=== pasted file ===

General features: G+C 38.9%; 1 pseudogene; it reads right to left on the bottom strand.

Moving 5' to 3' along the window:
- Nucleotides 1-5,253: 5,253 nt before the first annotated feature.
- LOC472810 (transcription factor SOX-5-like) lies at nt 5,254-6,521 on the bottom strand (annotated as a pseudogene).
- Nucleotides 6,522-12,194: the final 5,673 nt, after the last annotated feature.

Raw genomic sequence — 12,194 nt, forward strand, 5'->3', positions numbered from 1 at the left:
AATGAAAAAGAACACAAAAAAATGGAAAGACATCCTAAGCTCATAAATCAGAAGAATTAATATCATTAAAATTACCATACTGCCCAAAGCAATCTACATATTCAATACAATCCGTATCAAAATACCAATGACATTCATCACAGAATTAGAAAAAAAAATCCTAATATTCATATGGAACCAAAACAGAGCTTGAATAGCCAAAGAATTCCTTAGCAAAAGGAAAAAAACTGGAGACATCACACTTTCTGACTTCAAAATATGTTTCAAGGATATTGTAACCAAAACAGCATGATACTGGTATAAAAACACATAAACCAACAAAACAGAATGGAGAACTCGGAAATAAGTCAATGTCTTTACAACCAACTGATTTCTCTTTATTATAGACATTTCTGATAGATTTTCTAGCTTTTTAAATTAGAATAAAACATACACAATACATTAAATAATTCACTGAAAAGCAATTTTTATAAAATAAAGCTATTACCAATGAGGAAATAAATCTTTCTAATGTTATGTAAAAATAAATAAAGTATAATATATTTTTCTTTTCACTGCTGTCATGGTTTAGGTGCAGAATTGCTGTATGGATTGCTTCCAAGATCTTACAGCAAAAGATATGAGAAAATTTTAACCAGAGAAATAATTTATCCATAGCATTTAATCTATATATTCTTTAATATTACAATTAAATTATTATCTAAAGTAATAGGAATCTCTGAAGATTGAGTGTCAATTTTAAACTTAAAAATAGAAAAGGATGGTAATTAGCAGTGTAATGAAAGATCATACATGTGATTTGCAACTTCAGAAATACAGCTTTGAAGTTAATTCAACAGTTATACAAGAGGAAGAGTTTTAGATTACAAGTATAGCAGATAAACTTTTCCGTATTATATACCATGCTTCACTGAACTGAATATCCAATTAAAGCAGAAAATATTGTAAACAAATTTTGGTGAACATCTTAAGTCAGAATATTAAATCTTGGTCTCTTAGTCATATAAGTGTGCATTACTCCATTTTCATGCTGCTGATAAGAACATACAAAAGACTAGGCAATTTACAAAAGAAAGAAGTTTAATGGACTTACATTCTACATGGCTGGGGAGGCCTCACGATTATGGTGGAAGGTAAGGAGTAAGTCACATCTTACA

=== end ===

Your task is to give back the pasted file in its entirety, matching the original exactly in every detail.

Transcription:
General features: G+C 38.9%; 1 pseudogene; it reads right to left on the bottom strand.

Moving 5' to 3' along the window:
- Nucleotides 1-5,253: 5,253 nt before the first annotated feature.
- LOC472810 (transcription factor SOX-5-like) lies at nt 5,254-6,521 on the bottom strand (annotated as a pseudogene).
- Nucleotides 6,522-12,194: the final 5,673 nt, after the last annotated feature.

Raw genomic sequence — 12,194 nt, forward strand, 5'->3', positions numbered from 1 at the left:
AATGAAAAAGAACACAAAAAAATGGAAAGACATCCTAAGCTCATAAATCAGAAGAATTAATATCATTAAAATTACCATACTGCCCAAAGCAATCTACATATTCAATACAATCCGTATCAAAATACCAATGACATTCATCACAGAATTAGAAAAAAAAATCCTAATATTCATATGGAACCAAAACAGAGCTTGAATAGCCAAAGAATTCCTTAGCAAAAGGAAAAAAACTGGAGACATCACACTTTCTGACTTCAAAATATGTTTCAAGGATATTGTAACCAAAACAGCATGATACTGGTATAAAAACACATAAACCAACAAAACAGAATGGAGAACTCGGAAATAAGTCAATGTCTTTACAACCAACTGATTTCTCTTTATTATAGACATTTCTGATAGATTTTCTAGCTTTTTAAATTAGAATAAAACATACACAATACATTAAATAATTCACTGAAAAGCAATTTTTATAAAATAAAGCTATTACCAATGAGGAAATAAATCTTTCTAATGTTATGTAAAAATAAATAAAGTATAATATATTTTTCTTTTCACTGCTGTCATGGTTTAGGTGCAGAATTGCTGTATGGATTGCTTCCAAGATCTTACAGCAAAAGATATGAGAAAATTTTAACCAGAGAAATAATTTATCCATAGCATTTAATCTATATATTCTTTAATATTACAATTAAATTATTATCTAAAGTAATAGGAATCTCTGAAGATTGAGTGTCAATTTTAAACTTAAAAATAGAAAAGGATGGTAATTAGCAGTGTAATGAAAGATCATACATGTGATTTGCAACTTCAGAAATACAGCTTTGAAGTTAATTCAACAGTTATACAAGAGGAAGAGTTTTAGATTACAAGTATAGCAGATAAACTTTTCCGTATTATATACCATGCTTCACTGAACTGAATATCCAATTAAAGCAGAAAATATTGTAAACAAATTTTGGTGAACATCTTAAGTCAGAATATTAAATCTTGGTCTCTTAGTCATATAAGTGTGCATTACTCCATTTTCATGCTGCTGATAAGAACATACAAAAGACTAGGCAATTTACAAAAGAAAGAAGTTTAATGGACTTACATTCTACATGGCTGGGGAGGCCTCACGATTATGGTGGAAGGTAAGGAGTAAGTCACATCTTACA